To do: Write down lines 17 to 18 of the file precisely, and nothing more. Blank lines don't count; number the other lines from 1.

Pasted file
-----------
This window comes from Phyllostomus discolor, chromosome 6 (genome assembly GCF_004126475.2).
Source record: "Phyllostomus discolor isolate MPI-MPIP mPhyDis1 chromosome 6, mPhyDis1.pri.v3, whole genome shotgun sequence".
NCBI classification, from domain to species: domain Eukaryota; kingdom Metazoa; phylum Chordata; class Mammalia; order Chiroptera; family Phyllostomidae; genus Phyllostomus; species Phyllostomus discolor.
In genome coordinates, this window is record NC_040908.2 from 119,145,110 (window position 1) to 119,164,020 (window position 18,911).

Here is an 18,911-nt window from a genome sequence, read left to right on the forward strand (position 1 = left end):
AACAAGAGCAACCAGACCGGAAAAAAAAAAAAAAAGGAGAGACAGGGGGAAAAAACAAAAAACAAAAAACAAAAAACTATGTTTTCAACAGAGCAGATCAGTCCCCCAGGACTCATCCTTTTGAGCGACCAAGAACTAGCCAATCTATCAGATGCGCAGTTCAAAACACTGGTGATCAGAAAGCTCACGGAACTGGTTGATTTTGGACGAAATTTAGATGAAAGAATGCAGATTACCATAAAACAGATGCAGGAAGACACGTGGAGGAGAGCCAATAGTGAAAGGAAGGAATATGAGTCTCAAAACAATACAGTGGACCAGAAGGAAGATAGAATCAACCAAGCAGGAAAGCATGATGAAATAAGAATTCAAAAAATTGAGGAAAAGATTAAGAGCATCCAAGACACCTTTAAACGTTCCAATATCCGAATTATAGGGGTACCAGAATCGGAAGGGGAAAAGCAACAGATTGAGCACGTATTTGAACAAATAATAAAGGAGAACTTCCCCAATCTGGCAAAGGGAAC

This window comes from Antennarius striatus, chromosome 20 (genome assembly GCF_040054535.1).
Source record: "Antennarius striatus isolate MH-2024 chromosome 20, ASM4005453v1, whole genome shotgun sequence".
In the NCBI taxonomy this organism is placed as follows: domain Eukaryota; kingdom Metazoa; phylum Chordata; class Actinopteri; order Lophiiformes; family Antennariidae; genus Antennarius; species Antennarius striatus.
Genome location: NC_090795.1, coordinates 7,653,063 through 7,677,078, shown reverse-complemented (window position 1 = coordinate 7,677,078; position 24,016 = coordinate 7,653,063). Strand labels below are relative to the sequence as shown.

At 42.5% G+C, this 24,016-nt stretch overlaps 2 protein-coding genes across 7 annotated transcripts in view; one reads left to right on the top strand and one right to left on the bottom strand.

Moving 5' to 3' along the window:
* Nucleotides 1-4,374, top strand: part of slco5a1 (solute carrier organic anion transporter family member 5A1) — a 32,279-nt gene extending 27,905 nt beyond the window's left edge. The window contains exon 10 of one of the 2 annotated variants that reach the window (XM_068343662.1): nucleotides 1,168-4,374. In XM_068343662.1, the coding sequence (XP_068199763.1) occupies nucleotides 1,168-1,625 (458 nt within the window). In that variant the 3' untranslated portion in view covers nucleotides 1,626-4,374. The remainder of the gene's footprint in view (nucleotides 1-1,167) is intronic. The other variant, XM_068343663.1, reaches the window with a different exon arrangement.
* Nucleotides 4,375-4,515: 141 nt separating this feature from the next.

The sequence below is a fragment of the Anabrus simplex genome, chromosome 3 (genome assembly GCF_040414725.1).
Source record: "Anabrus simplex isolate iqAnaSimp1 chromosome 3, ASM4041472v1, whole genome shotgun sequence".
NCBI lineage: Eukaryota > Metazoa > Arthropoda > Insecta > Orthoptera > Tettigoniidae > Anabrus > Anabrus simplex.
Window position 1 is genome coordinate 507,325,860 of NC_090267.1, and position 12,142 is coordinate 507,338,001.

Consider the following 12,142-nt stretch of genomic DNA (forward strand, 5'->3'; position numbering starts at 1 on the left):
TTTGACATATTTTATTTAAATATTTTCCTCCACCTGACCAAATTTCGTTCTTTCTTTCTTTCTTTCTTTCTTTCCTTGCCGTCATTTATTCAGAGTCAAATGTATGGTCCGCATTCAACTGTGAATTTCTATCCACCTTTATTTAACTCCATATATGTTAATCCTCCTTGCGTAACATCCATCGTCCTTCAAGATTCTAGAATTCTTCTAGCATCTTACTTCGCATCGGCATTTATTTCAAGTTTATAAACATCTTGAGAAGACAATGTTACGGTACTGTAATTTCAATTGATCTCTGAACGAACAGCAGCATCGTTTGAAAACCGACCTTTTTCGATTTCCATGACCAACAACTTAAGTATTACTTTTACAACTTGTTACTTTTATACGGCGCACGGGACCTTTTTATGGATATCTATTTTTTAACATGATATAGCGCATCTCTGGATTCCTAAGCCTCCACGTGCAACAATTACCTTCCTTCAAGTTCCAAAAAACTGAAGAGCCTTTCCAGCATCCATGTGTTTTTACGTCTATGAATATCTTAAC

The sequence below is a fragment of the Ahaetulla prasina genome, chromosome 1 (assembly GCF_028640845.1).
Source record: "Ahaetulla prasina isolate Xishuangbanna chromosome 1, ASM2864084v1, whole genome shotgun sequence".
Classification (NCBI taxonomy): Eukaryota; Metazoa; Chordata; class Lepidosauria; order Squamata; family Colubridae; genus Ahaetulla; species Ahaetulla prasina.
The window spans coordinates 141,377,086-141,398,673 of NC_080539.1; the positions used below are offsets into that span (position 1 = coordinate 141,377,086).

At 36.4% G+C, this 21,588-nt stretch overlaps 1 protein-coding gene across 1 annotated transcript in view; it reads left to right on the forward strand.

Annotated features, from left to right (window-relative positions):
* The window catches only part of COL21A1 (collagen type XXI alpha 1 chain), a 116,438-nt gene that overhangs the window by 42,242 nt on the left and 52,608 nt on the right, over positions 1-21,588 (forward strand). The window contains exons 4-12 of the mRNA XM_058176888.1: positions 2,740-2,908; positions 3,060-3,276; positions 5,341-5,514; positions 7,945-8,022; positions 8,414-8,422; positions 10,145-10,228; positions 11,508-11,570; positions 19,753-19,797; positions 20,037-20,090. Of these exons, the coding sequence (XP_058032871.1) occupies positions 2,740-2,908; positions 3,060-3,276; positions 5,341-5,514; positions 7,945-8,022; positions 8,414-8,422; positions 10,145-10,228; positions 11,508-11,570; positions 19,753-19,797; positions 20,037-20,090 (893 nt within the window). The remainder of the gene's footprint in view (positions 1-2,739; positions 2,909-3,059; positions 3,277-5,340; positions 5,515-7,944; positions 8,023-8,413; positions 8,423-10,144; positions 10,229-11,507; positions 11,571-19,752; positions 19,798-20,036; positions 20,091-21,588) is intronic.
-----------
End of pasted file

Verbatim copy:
NCBI lineage: Eukaryota > Metazoa > Arthropoda > Insecta > Orthoptera > Tettigoniidae > Anabrus > Anabrus simplex.
Window position 1 is genome coordinate 507,325,860 of NC_090267.1, and position 12,142 is coordinate 507,338,001.